[1796 George Washington Final State of the Union Address published in Easton, Maryland’s Maryland Herald, and Eastern Shore Intelligencer].
Contemporary Eastern Shore, Maryland newspaper printing of George Washington’s eighth and final State of the Union Address. His address was delivered to Congress in Philadelphia during his final months as the first President of the United States and before his retirement from public life at Mount Vernon.
Comprising over four and one-half newspaper columns—over a third of the entire newspaper, the address was drafted with the assistance of his long-time advisor and friend Alexander Hamilton.¹ This assistance is particularly evident in Washington’s speaking about commerce, “the encouragement of manufactures,” the need for a strong navy, and the “institution of a Military Academy.”
Additionally, Washington speaks of a “continuance of the friendship of the Indians,” of a failed attempt in Georgia to buy a parcel of land from the Creek nation, and of the “Treaty of Amity, Commerce and Navigation” [Jay Treaty] between the U.S. and Great Britain. He also discusses the treaty with Spain, relations with “the Dey and the Regency of Algiers,” and the “Act of Congress…for the protection and relief of American Seamen.”
Declaring that “[o]ur trade has suffered, and is suffering, extensive injuries in the West Indies from the Cruizers and Agents of the French Republic,” Washington appears to anticipate the Quasi War subsequently fought between France and the United States from 1798 to 1800. In pursuing this concern, Washington urges “...good sense, patroitism, self-respect, and fortitude of my Countrymen.”
Washington’s final State of the Union Address is here printed with The Maryland Herald, and Eastern Shore Intelligencer, a short-lived newspaper published in Easton, Maryland from 1790 to 1799 by James Cowan, the first printer there. An ownership inscription above the masthead indicates that this issue of the newspaper belonged to “J.L. Bozman, Esq.” John Leeds Bozman (1757–1823), a graduate of the University of Pennsylvania, was a noted Federalist, Easton attorney, Maryland historian, and the author of A Sketch of the History of Maryland during the First Three Years after its Settlement (1811) and other works.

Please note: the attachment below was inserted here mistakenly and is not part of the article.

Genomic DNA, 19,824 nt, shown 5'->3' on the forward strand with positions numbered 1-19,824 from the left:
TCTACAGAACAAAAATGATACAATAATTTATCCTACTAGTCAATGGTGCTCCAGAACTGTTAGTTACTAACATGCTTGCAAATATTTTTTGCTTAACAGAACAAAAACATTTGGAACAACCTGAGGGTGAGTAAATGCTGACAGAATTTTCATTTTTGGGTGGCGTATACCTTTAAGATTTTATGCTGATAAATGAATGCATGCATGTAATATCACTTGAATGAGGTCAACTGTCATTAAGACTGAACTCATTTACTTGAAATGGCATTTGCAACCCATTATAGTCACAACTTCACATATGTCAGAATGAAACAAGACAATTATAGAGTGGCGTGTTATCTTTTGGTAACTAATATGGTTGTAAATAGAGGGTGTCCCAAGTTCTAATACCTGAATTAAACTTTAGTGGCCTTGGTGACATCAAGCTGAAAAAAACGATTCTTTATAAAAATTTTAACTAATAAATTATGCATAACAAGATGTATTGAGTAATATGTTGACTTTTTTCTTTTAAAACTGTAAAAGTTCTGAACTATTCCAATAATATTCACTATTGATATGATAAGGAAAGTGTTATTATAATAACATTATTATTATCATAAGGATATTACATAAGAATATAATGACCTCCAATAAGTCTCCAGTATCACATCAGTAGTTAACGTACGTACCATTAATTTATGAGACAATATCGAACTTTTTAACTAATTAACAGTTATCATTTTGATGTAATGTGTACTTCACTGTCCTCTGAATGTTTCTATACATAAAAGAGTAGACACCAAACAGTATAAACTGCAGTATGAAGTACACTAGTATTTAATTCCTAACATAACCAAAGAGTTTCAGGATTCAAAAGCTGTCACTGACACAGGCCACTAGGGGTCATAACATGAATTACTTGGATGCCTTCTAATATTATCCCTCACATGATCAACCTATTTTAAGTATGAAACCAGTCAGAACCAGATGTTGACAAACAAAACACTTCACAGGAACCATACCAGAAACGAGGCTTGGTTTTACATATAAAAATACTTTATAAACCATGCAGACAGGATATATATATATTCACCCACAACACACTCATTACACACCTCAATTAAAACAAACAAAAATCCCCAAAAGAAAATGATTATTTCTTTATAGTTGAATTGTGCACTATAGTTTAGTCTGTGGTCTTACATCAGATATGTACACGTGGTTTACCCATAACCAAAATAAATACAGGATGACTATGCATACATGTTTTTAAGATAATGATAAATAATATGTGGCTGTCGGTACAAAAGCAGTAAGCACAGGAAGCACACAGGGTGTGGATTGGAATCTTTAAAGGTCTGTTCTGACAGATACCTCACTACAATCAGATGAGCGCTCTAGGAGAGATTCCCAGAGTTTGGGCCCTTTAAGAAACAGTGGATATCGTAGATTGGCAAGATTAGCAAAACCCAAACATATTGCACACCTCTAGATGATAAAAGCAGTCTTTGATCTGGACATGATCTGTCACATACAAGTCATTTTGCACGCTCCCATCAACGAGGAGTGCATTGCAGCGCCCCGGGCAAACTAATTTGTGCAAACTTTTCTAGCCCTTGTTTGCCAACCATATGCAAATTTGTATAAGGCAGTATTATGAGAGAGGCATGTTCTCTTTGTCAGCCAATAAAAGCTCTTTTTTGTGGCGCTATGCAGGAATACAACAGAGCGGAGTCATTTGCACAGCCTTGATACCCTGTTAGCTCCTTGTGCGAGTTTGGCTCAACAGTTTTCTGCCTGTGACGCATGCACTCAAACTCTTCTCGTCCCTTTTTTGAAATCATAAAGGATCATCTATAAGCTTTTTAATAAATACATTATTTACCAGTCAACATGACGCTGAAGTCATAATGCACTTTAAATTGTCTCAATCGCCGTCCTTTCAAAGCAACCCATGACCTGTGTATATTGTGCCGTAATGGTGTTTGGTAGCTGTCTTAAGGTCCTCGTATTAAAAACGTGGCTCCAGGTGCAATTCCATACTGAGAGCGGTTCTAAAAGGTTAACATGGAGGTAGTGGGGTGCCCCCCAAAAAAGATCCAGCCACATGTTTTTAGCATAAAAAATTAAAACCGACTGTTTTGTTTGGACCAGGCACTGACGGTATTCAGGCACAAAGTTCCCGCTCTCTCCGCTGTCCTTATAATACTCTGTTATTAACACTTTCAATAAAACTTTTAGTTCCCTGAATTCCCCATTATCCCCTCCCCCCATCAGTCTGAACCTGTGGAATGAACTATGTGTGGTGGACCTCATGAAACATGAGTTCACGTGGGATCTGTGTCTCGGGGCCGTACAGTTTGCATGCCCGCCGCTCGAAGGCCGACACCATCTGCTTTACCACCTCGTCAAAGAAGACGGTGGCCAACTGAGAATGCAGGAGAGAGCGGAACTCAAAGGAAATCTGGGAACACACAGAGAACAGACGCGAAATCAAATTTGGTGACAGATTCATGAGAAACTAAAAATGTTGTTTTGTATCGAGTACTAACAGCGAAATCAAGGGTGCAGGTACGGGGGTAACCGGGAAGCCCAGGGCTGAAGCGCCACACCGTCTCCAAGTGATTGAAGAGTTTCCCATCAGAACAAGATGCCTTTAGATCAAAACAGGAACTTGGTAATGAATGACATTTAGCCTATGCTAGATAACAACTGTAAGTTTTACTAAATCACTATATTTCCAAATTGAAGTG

In contrast to Washington’s formal address to Congress, the newspaper contains news of a fire in Baltimore, the arrival at Charles Willson Peale’s Museum in Philadelphia of a large group of Native Americans from various tribes and their meeting there with President Washington, and several ads including a list of books for sale by printer James Cowan. Notable among the ads is a $30 reward offered by a woman for the capture of a “Negro Man named Jacob,” a notice of the sale of a “Young Healthy Negro Woman, who has been brought up in the House,” and a $10 reward for an escaped slave—“A Negro Woman named Darkey.”
Description: [1796 George Washington Final State of the Union Address published in Easton, Maryland’s Maryland Herald, and Eastern Shore Intelligencer].
Easton [Maryland]: Printed by James Cowan, Tuesday, December 20, 1796. pp. Newspaper. 17 x 10 inches. Bifolium. Laid paper; printed in three columns. Ownership inscription of J.L. Bozman, Esq. Folds; leaves separated with some losses in margins and some surface abrasions; light staining at bottom; good.
Note. 1. Draft of George Washington’s Eighth Annual Address to Congress [National Archives] accessed online.